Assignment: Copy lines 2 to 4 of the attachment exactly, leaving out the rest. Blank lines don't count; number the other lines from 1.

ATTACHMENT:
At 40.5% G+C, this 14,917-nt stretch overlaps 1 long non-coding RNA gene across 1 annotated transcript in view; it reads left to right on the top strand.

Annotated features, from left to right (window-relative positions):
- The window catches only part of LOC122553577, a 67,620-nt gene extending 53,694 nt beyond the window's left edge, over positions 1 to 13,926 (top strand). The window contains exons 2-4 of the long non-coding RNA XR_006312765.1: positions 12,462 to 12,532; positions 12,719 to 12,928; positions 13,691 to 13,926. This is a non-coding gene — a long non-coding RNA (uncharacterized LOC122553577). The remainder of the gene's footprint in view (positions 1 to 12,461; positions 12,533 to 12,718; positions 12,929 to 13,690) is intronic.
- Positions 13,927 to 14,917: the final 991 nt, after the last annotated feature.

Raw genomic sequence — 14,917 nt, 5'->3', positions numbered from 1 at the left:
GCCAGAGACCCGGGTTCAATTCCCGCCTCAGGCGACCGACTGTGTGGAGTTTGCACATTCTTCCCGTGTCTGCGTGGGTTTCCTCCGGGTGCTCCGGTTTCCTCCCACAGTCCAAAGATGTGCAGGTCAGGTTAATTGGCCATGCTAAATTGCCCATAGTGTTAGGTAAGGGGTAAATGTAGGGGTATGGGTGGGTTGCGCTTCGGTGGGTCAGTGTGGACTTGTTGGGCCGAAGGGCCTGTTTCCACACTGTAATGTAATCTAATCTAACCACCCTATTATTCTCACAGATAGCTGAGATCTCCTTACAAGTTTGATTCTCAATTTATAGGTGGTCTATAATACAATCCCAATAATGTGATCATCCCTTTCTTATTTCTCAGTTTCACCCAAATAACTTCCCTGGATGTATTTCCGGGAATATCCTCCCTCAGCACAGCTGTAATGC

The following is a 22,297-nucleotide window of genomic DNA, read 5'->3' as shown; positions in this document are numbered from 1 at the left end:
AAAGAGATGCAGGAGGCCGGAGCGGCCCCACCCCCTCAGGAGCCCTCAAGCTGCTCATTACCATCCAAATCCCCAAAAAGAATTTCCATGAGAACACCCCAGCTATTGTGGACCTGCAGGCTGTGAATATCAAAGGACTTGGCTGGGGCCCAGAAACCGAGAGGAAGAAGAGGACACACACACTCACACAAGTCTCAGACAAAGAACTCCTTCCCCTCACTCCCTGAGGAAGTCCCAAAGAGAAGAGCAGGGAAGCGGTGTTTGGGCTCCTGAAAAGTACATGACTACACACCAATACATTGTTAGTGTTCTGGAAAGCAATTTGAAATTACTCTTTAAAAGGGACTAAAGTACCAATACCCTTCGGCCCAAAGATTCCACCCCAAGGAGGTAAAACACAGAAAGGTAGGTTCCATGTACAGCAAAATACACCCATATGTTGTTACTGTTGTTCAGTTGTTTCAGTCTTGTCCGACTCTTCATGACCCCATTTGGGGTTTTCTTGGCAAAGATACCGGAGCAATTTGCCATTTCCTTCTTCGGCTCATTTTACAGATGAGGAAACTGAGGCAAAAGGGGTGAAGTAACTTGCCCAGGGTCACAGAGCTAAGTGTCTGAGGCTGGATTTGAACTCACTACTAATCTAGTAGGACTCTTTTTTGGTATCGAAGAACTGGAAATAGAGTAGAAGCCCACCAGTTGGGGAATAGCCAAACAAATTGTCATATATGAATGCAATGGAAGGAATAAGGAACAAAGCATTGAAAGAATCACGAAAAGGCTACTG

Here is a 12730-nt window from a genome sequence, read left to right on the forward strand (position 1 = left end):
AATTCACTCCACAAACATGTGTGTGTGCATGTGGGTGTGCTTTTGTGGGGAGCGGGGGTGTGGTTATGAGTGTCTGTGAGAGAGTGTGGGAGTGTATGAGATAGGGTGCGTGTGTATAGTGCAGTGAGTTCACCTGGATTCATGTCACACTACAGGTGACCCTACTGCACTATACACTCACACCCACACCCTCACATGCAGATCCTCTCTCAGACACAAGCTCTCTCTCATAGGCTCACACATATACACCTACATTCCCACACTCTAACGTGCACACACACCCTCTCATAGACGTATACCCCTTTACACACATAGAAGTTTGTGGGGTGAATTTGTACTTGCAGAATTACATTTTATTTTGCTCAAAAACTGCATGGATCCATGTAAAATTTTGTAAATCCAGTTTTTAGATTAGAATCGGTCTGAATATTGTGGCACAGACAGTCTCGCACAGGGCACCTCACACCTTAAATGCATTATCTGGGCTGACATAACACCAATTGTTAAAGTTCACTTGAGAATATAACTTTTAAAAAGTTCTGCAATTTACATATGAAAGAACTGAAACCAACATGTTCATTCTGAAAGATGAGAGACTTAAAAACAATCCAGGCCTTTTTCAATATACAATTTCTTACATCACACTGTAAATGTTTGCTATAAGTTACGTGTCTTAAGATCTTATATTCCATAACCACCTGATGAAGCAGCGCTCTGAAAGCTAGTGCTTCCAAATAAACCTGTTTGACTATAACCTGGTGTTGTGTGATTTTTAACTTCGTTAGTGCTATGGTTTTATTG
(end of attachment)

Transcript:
Annotated features, from left to right (window-relative positions):
- The window catches only part of LOC122553577, a 67,620-nt gene extending 53,694 nt beyond the window's left edge, over positions 1 to 13,926 (top strand). The window contains exons 2-4 of the long non-coding RNA XR_006312765.1: positions 12,462 to 12,532; positions 12,719 to 12,928; positions 13,691 to 13,926. This is a non-coding gene — a long non-coding RNA (uncharacterized LOC122553577). The remainder of the gene's footprint in view (positions 1 to 12,461; positions 12,533 to 12,718; positions 12,929 to 13,690) is intronic.
- Positions 13,927 to 14,917: the final 991 nt, after the last annotated feature.